Siting and Soil In cold areas, frost pockets, or exposed sites, there is a real danger that frost will kill the flowers once they have opened and that the entire crop will be lost. To minimise this danger, gardeners in cold spots should aim for trees in the later flowering groups. Even this is not always successful; sometimes a harsh frost late in May can wreck an apple crop. For this reason it is best to give some attention to where the tree is to be planted. Avoid frost pockets; sites at the bottom of a slope where cold air accumulates and cannot escape. In a cold garden, it will help to choose a site against a wall - especially a south wall - or higher up a slope so that cold air will slip away. Victorian gardeners were known to leave gaps in walls or other barriers so cold air could escape downhill. Staking is essential in windy sites for all rootstocks for a number of years. For M26 it should be several, for M27 it might be for many. For the larger more vigorous rootstocks stakes can be removed when good anchorage is achieved.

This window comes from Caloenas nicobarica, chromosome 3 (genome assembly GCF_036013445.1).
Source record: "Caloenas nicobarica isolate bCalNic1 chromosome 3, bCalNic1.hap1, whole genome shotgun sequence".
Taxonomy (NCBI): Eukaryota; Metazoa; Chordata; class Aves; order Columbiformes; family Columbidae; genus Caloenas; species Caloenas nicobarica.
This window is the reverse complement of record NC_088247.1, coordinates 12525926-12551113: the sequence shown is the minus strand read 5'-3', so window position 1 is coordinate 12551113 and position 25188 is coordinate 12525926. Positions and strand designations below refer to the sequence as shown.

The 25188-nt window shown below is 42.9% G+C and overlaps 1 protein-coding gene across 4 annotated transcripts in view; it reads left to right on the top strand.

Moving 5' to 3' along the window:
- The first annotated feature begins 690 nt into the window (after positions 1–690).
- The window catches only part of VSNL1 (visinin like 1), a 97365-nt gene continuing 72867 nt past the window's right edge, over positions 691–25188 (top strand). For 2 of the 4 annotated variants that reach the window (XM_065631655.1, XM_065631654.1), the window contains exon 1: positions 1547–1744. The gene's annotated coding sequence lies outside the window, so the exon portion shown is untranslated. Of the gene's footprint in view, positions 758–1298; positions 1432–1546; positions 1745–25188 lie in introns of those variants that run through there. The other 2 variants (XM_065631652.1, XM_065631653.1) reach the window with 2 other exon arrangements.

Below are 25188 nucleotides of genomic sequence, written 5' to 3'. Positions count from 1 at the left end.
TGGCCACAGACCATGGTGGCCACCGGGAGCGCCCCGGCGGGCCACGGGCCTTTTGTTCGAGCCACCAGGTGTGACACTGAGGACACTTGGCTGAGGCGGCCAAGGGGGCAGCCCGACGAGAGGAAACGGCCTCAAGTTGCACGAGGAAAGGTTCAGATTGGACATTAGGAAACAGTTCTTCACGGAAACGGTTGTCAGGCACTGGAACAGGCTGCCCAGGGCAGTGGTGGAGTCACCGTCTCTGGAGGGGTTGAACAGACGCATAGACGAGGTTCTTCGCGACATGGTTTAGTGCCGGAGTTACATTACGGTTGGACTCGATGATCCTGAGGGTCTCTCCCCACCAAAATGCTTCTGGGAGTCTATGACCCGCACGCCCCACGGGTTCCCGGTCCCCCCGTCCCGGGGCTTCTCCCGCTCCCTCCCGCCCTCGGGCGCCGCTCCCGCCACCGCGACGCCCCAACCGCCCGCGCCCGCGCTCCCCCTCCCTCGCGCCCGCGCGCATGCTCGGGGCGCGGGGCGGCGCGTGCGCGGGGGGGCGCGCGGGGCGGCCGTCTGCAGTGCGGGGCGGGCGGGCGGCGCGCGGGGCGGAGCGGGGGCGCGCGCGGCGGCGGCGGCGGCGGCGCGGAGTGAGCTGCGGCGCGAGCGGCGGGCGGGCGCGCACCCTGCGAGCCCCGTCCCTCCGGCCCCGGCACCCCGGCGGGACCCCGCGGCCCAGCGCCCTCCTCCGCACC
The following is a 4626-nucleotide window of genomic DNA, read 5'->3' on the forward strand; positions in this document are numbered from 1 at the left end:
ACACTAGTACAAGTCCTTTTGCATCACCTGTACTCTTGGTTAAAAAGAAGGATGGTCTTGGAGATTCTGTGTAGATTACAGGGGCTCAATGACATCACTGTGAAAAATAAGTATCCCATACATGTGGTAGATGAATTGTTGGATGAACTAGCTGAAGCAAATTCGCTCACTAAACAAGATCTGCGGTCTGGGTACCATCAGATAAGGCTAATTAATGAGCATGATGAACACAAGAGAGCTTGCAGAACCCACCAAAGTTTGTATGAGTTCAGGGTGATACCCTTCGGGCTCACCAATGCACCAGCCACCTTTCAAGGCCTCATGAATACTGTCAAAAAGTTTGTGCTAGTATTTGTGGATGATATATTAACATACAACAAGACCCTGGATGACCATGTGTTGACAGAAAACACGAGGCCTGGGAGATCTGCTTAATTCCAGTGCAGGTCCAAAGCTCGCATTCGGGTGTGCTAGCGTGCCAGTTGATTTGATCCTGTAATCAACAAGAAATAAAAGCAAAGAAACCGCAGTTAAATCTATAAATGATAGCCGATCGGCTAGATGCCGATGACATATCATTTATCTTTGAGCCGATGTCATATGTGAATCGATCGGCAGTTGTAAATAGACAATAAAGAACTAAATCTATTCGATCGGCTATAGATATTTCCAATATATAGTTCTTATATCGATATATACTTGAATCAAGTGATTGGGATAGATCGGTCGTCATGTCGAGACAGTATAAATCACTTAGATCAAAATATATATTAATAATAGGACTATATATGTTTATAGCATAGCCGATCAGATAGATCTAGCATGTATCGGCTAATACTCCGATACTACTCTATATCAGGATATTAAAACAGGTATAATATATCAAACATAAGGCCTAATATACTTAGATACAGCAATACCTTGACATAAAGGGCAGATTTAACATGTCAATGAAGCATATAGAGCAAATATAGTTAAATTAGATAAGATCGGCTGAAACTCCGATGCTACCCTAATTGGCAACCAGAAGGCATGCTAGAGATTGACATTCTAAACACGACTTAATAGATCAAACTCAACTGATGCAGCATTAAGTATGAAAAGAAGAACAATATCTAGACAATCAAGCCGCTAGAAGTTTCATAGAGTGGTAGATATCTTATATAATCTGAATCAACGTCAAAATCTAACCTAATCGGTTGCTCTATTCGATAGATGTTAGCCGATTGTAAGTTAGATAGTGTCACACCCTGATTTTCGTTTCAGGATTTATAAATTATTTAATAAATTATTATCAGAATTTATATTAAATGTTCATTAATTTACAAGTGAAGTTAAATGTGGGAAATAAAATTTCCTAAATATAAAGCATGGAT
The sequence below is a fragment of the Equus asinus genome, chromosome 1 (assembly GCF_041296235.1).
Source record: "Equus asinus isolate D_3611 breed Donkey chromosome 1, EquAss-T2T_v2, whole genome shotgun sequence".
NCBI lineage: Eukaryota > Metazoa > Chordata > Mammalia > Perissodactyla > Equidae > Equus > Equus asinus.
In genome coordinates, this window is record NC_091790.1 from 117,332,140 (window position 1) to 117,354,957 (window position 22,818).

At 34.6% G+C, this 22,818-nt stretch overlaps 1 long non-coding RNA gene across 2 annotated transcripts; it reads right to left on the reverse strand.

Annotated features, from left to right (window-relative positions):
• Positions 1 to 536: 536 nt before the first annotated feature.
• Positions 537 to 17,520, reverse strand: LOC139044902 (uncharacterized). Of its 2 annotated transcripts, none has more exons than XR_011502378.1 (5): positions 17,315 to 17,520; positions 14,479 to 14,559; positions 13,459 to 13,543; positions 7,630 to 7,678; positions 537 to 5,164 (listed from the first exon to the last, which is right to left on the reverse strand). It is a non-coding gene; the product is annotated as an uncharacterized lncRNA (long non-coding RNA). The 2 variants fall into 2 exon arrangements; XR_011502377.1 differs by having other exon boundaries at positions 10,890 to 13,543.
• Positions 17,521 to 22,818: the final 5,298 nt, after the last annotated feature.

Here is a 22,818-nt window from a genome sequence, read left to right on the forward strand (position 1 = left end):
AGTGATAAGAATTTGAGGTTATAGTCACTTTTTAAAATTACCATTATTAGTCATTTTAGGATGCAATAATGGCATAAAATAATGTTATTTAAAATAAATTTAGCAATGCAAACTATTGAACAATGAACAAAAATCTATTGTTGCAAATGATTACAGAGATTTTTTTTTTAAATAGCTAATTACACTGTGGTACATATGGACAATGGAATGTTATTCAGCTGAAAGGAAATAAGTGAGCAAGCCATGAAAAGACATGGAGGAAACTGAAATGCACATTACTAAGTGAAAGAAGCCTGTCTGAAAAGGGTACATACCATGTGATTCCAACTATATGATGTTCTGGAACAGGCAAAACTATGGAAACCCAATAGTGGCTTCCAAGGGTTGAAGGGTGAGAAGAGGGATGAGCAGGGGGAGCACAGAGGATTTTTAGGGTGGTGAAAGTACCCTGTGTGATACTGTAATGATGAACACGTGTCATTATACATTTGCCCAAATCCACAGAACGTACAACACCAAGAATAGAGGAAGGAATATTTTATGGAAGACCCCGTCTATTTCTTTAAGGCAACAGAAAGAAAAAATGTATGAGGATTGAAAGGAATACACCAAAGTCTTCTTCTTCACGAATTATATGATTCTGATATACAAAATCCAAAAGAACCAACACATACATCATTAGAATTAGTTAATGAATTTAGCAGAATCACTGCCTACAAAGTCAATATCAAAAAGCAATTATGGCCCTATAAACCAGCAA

Apples are not particularly fussy about soil but do not like excessive lime and will be slow to grow on dense clay. Waterlogged soil, over an extended period in winter can cause failure. Observe the site options well, before choosing. It might not help to condition the soil if water cannot escape sideways. The water will just collect in different soil, making a sump.